The Pennsylvania Uniform Condominium Act and the Uniform Planned Community Act each contain provisions which protect at least a portion of the Association's lien against a unit when the unit is the subject of a mortgage foreclosure action. The assessments which come due during the six-month period immediately preceding the date of the mortgage foreclosure sale are not extinguished and continue as a lien against the property unless such assessments are paid out of the proceeds of the foreclosure sale. Accordingly, the Association is entitled to the collection of those amounts incurred during such six-month period despite the Sheriff's Sale of the property.
As part of the collection of the Association's lien against the unit, we typically prepare appropriate notices to the Sheriff and the foreclosing attorney prior to the scheduled sale putting such parties on notice of the Association's potential lien against the unit being foreclosed upon. Once the foreclosure sale has been completed, the Association needs to reconcile the account history and determine the amount of the outstanding lien against the unit. Reconciliation of the account history can be complicated and requires careful attention to make certain that the Association is not misrepresenting the amount owed to it.
The collection of the outstanding lien depends upon whether the property was sold to a third party or taken back by the bank. Careful attention should be given in determining the new owner of record after the Sheriff's Sale to ensure that the Association is communicating with the proper party in connection with the collection of the outstanding lien against the unit. To the extent the property is sold to a third party, the Association may look to the Sheriff's office to collect the lien through the distribution process. To the extent the property is taken back by the bank, the Association may pursue the collection of the lien via the foreclosing attorney and/or directly against the bank as the new owner of the unit.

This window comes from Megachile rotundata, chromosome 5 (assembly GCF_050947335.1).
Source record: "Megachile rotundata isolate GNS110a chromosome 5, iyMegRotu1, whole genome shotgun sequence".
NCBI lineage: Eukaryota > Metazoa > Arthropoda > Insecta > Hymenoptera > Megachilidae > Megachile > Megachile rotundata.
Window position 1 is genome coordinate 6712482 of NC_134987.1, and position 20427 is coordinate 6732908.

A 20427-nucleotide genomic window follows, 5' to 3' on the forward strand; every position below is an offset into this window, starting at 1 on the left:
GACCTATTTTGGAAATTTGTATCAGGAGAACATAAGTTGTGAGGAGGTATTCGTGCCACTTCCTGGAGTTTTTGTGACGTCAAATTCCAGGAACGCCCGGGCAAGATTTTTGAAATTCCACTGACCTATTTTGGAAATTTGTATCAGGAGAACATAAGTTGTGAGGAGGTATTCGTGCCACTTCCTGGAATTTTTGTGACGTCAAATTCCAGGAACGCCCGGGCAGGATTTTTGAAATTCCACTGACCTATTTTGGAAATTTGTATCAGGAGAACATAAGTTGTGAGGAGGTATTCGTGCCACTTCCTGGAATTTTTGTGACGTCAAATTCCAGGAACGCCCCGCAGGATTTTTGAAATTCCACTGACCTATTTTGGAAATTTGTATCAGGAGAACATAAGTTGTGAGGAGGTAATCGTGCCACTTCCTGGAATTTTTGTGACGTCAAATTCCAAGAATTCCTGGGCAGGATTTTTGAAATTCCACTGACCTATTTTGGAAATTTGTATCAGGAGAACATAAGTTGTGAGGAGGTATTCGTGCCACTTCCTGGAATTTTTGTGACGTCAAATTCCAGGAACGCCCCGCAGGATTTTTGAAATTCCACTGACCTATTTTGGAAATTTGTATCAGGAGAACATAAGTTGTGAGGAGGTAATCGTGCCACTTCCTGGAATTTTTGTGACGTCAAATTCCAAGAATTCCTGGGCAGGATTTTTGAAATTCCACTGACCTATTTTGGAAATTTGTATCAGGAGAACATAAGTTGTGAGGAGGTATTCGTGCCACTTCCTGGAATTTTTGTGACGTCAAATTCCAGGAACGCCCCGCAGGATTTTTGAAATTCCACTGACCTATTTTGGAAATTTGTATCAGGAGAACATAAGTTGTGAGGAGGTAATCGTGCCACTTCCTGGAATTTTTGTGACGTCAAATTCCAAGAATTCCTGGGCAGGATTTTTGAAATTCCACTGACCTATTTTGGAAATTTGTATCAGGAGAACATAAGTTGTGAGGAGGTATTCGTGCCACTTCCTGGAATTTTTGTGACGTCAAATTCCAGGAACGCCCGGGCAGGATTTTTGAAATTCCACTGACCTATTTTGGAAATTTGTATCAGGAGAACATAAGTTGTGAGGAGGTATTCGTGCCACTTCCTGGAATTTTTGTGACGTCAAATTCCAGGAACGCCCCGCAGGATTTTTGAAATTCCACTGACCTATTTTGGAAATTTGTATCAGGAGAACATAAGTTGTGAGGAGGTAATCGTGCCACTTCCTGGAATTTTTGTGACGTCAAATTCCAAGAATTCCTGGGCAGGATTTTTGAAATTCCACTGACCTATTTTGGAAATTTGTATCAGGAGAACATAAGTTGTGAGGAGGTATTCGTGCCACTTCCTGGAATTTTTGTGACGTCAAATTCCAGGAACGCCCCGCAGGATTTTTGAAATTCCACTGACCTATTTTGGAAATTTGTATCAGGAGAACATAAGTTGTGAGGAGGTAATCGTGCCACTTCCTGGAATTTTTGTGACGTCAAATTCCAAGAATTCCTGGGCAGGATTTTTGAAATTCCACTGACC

With respect to the balance of an Association's lien which is not protected by statute, such lien is extinguished against the unit only. However, the prior unit owner remains personally liable for such amount. This means that the Association may be entitled to pursue an action against the prior unit owner for the balance of the lien (i.e., the difference between the total outstanding delinquency and the six-month portion of the lien). At the very least, the Association should consider securing a judgment against such former unit owner for the balance to preserve its right to collect the same in the future.